By Charles Lam
By R. Scott Moxley
By Gustavo Arellano
By R. Scott Moxley
By Gustavo Arellano
By R. Scott Moxley
By HG Reza
Photo by Jack GouldPundits gleefully warn that Americans will inevitably lose some basic freedoms as a result of the Sept. 11 terrorist attacks on the East Coast. None of them put "academic freedom" on their short lists of soon-to-be-lost liberties, but none of them has been to Saddleback College lately.
In the days immediately following the attacks, a heated debate consumed faculty at the Mission Viejo community college, but the subject was not inflated salaries, who gets choice parking spaces or even their controversial overlords, the radically right-wing South Orange County Community College District (SOCCCD) board of trustees. Nope, the point of contention this time was an e-mail circulated by a respected history professor two days after the "Attack on America."
Margot Lovett, who specializes in African history, shared with her colleagues a Sept. 13 press release from the Black Radical Congress (BRC), a New York-based group that promotes dialogue among left-leaning African-American activists and scholars on national and international issues that affect the black community. Before receiving the statement from another academic outside Saddleback, Lovett swears, she had not heard of the BRC, whose stated goal is to renew the black radical movement in America. But in her e-mail to faculty, she noted the BRC statement was the "most cogent analysis" of the Sept. 11 events she had seen.
The statement starts with offers of condolences to the families and loved ones of all those who lost their lives, wishes for a speedy recovery for all those injured, and a strong condemnation of the attacks. But then the BRC blames U.S. imperialism for "genocidal levels of death and destruction" around the world, using as examples the ongoing blockade and air bombardments of Iraq, the government's "virtually uncritical" support of Israel's oppression of Palestinians, and the economic blockade against Cuba.
"One clearly sees the callousness and evil intent with which U.S. imperialism treats the lives and property of others, especially non-white peoples around the globe," the statement reads. Terrorism is not "an acceptable strategy" for fighting global oppression and exploitation, the BRC says, but war and vengeance without a precise target "is nothing more than self-serving jingoism." And eliminating basic civil liberties won't stamp out terrorism but will help "strengthen the existing tendency toward a racist and classist police state," the BRC warned.
The group worries that immigrants and the growing anti-capitalist globalization movement could be singled out for scorn in the wake of the attacks. "As a people that has survived over 400 years of genocidal oppression on these shores, we are all too familiar with the human suffering caused by both terrorism and racial hatred," the BRC said.
Not too long after Lovett hit her computer's send button, her e-mail in box started filling with negative responses from fellow faculty members—and continued to arrive for four straight days.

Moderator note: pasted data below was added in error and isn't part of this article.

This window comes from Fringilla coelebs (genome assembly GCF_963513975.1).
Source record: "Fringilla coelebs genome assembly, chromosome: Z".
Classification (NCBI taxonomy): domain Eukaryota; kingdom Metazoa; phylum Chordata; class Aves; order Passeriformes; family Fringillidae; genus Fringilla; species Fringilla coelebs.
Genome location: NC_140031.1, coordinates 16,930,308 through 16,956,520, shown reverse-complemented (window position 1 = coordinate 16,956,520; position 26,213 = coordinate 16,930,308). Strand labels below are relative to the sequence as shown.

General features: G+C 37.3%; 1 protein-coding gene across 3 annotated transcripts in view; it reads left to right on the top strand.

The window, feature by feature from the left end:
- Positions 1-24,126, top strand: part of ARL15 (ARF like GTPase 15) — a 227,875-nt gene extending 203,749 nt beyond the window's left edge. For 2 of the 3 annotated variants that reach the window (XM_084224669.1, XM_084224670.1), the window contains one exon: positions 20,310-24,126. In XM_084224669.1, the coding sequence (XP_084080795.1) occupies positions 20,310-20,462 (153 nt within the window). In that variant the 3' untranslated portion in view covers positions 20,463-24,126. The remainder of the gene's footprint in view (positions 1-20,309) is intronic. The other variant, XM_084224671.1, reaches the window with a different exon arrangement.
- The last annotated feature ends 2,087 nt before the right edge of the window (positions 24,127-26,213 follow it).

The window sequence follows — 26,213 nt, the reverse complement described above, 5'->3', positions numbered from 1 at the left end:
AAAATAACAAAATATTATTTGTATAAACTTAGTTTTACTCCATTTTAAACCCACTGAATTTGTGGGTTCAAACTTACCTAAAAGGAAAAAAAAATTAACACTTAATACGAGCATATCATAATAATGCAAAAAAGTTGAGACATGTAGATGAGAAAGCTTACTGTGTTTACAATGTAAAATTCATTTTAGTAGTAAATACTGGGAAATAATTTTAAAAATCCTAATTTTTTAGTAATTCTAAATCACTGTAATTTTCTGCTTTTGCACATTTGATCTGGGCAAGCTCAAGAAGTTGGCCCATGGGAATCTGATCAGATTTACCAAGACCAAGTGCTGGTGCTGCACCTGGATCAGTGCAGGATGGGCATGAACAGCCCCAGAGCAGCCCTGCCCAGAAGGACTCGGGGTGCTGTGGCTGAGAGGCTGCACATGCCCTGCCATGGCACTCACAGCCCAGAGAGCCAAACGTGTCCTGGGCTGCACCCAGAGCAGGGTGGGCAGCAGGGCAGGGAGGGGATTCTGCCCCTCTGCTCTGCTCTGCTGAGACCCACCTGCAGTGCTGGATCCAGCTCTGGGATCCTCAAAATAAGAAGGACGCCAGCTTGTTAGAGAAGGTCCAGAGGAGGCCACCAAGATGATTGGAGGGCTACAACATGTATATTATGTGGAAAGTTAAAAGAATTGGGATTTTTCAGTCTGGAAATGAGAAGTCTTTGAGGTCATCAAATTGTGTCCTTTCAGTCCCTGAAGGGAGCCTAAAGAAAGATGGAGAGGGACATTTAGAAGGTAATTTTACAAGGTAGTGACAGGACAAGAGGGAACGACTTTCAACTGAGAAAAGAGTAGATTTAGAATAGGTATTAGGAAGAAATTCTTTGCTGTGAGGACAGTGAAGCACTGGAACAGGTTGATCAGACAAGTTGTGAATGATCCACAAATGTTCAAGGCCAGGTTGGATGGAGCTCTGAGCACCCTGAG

"[N]obody needs the back-handed 'sympathy' of America-hating bigots like yourself in such times as these," wrote Bob Sackett, an astronomy instructor who felt compelled to add he was a retired captain for TWA. "I wonder if you'll look into how many nonwhites were killed in this massacre. Think they and their families would agree with your assessment? You give some justification for every hateful act that has occurred and, like Jane Fonda in Vietnam, aid and abet the enemy."
Other faculty members accused the BRC and Lovett of supporting the Taliban and Osama bin Laden, even though neither was referenced by the BRC. Lovett was also called "a loudmouth" and "a disgrace to the campus." One professor accused her of having wanted to be aboard one of the planes that crashed so she could offer counsel to the terrorists. Another offered her a ticket to take "a permanent vacation to, say, Afghanistan or Iraq."
(Lovett's response: "I happen to be a New York Jew. I'm also a woman. If I was sent there, as soon as I got off the plane, I'd be dead.")
Lovett also received messages of support. Marine technology associate faculty member Mark Howe defended her right to free speech. Psychology professor Kathleen Hodge, who once served as interim chancellor of the SOCCCD, urged her colleagues to reaffirm their "commitment to the exchange of ideas with impunity and free of personal attack." Lovett's fellow history professor Scott Howlett urged the faculty to keep "jingoism and misdirected patriotism" from stifling debate. Howe described how his 85-year-old uncle, while a U.S. military medic in 1944, lost his right arm "to a Nazi shell."
"My uncle thought that the United States was wrong to get involved in Vietnam, and he questions current American foreign policy," Howlett wrote. "Should he be sent to Afghanistan along with Margot?"
Most hate mail dwelled on the poor timing of Lovett's dissemination of the BRC statement, something even one of her supporters, computer-information associate faculty member Karen Merced Willner, agreed with. "It was courageous of her to introduce a radical perspective into an environment that is obviously not yet politically evolved enough to appreciate it within its own context," Willner wrote. "I agree that presenting such strong criticism so soon after the incidents—and at a time of overwhelming grief, pain and emotion—did not serve its intended purpose and was bound to offend those in the throes of this unspeakable tragedy. But in the end, the United States' problems abroad will not be solved by reactionary chauvinism; rather, the time must come for some serious societal introspection. That introspection can only be productive if radical voices, such as that of the BRC, are heard."